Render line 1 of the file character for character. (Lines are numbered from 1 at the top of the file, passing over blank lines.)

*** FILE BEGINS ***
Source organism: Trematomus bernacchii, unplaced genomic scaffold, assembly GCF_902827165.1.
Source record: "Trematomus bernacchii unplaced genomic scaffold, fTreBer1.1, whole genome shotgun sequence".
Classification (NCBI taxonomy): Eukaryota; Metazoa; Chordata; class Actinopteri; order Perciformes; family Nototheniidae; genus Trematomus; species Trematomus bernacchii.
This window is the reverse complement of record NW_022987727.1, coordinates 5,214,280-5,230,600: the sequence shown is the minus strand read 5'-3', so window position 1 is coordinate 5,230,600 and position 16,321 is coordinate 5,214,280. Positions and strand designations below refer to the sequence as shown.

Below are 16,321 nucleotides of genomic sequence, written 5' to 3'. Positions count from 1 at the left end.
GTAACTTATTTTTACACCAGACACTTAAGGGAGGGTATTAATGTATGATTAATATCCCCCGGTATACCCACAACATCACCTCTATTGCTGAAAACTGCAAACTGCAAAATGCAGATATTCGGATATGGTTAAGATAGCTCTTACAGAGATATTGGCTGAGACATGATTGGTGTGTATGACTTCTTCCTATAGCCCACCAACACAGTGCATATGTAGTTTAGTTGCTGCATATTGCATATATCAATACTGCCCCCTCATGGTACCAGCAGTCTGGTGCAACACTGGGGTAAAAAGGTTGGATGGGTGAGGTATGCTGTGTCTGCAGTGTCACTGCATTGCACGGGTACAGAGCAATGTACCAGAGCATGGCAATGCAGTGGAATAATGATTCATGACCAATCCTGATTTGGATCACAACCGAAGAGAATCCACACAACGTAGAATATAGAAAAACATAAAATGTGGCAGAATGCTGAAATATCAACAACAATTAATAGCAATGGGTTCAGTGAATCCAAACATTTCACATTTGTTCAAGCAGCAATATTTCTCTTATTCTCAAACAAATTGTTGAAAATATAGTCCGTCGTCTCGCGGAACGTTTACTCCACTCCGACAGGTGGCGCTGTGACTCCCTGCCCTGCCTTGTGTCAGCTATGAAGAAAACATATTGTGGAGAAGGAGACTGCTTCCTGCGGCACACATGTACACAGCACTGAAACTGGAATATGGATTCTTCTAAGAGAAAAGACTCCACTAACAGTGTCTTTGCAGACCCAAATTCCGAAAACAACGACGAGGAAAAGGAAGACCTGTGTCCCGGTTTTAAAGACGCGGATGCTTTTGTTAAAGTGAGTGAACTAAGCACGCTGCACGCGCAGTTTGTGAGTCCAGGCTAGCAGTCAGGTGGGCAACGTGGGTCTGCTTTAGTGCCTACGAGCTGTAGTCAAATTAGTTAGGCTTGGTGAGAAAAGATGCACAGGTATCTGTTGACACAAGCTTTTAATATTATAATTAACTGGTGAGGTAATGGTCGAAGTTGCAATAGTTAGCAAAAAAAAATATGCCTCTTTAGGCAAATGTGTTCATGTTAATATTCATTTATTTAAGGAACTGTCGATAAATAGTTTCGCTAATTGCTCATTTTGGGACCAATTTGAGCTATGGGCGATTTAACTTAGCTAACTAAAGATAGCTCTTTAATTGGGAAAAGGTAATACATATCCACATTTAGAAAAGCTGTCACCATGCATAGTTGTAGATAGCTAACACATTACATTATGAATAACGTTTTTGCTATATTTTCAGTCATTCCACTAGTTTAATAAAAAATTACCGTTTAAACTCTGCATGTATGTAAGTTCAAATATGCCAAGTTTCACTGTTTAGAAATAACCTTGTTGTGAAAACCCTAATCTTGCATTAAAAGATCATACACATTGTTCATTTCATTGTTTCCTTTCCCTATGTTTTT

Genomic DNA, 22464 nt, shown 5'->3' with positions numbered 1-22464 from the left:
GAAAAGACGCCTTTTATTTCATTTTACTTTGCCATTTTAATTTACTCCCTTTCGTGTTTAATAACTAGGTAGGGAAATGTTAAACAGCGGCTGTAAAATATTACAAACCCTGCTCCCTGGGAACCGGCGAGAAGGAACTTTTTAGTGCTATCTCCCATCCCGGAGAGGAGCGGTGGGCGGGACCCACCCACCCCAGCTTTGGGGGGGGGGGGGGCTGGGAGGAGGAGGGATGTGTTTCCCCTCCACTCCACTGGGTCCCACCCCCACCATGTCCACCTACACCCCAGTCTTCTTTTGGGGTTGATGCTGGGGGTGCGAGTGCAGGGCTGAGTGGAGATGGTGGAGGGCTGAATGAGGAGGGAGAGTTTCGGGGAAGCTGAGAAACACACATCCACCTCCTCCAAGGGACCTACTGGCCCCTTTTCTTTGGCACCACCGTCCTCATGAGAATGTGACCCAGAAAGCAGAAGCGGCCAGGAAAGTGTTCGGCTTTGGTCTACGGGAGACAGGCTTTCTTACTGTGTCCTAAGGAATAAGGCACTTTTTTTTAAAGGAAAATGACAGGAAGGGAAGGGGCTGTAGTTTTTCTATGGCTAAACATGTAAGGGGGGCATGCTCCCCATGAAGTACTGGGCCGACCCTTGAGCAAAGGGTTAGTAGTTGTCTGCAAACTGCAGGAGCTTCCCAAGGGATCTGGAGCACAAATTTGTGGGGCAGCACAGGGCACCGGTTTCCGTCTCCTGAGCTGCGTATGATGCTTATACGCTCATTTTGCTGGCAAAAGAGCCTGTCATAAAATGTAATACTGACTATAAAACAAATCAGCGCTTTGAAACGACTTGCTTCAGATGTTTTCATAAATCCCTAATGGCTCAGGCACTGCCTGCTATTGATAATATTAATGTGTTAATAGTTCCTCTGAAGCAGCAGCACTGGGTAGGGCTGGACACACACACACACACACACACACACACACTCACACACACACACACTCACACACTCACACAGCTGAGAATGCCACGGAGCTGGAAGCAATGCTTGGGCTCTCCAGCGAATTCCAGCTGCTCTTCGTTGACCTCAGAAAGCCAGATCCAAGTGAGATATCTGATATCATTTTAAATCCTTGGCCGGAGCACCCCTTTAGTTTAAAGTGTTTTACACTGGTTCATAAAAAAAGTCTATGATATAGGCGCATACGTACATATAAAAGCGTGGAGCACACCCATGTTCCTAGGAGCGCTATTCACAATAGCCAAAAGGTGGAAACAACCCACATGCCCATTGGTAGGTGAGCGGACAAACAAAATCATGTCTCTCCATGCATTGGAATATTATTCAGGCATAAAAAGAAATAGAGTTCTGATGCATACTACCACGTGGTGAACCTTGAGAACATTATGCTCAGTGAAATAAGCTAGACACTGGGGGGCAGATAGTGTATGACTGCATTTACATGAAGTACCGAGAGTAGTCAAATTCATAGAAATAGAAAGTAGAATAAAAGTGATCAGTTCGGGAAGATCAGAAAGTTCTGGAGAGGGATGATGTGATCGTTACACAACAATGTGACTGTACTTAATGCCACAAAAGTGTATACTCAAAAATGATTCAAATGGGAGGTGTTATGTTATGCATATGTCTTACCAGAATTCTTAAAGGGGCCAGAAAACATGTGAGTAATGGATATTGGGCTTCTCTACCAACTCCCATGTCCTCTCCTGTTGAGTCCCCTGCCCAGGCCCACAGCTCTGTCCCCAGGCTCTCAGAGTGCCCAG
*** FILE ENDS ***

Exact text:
Source organism: Trematomus bernacchii, unplaced genomic scaffold, assembly GCF_902827165.1.